Chinese Law Prof Blog

Editor: Donald C. Clarke
George Washington University Law School

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Thursday, November 6, 2008

Masters and Doctors sue CNKI

Here's an interesting case: 104 writers of master's and doctoral thesis are suing the China National Knowledge Infrastructure database (CNKI) [China | US mirror site] in Chaoyang District, Beijing for putting their theses on line without their permission. According to the plaintiffs, CNKI (operated by a company called Tong Fang, which to the best of my knowledge is owned by Tsinghua University), obtained copies of their theses, scanned and digitized them, and made them available for downloading, all in order to make high profits. They are seeking an apology and compensation.

I'm not an expert in copyright law, but if CNKI didn't get the authors' permission, it looks like a pretty open-and-shut case to me. But I want to talk about the business issue, not the legal one. It seems obvious to me that CNKI should have adopted a different business model. Instead of publishing the theses without seeking permission or paying for them, CNKI should have contacted the authors and offered to put the theses on line if the authors paid CNKI. Let's face it: very few master's and doctoral theses are really worth publishing. Academic authors in China regularly pay to get published in certain journals. If CNKI had treated its web site as a publication opportunity for the authors, to be withheld from them unless they paid, the authors probably would have done so happily - especially given that the database for master's theses was called "Full-Text Database of Outstanding Chinese Master's Theses" (中国优秀硕士学位论文全文数据库). That's exactly the kind of thing people are often willing to pay for.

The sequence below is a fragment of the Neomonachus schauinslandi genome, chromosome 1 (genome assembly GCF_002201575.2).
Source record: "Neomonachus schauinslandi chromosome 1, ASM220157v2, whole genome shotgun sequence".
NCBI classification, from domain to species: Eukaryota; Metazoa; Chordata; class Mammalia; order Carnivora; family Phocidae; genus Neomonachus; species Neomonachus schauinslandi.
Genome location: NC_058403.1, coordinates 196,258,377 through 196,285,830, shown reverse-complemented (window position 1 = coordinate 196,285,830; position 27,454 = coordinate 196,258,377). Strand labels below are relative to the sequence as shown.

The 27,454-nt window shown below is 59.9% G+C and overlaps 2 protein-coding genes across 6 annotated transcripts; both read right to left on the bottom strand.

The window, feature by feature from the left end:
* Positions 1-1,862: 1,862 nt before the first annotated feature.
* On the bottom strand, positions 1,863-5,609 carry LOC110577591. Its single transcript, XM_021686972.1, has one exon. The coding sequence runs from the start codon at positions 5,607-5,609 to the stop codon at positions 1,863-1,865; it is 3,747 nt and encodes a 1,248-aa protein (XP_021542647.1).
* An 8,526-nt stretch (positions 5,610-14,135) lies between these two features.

I'm curious - do my Chinese readers agree with this analysis?

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Comments

American readers agree. But you asked Chinese readers.

Posted by: Joseph | Nov 7, 2008 7:54:35 AM


As to whether authors should have to pay for the digitization of their theses, I don't know what the business model for ProQuest's Dissertation Abstracts (UMI) in the US is, but it might be illuminating. Just a thought, anyway.

Posted by: Glenn Tiffert | Nov 7, 2008 3:13:05 PM

I should make clear that I was half-kidding in my post. I was referring to the psychological tendency to value what we are charged for. Thus, I don't think it's a question of what authors should or should not have to pay for. If someone tells an author that they will digitize his thesis and offer it to the public for a one-time, special low price, the author might be inclined to pay; if the same person tells the author that they propose to digitize his thesis without permission and offer it to the world, the author will feel that he has been deprived of income that was rightfully his.

Posted by: Don Clarke | Nov 7, 2008 5:27:40 PM

In China, academics do pay regularly to get published on journals, partly because of the rigid requirement made by school authorities about annual publication. But CNKI does not qualify as publication.

Further, even CNKI market itself of publication opportunities, the authors should have the right to choose whether or not to publish on it. Whereas, currently, CNKI not only give itself access to the papers but also make the authors publish compulsorily.

Considering China’s poor protection on IP, publication opportunity at CNKI is not that attractive. First, it does not count as publication by official standard. Second, it means that others could have access to your paper at very low cost and it gives rise to possibility of being plagiarized.

No wonder the students sued. Now they might lack the connection and money to get published. But if CNKI makes their paper public, they might lose the opportunity to publish forever.


Posted by: Julie Zhang | Nov 13, 2008 8:04:23 PM

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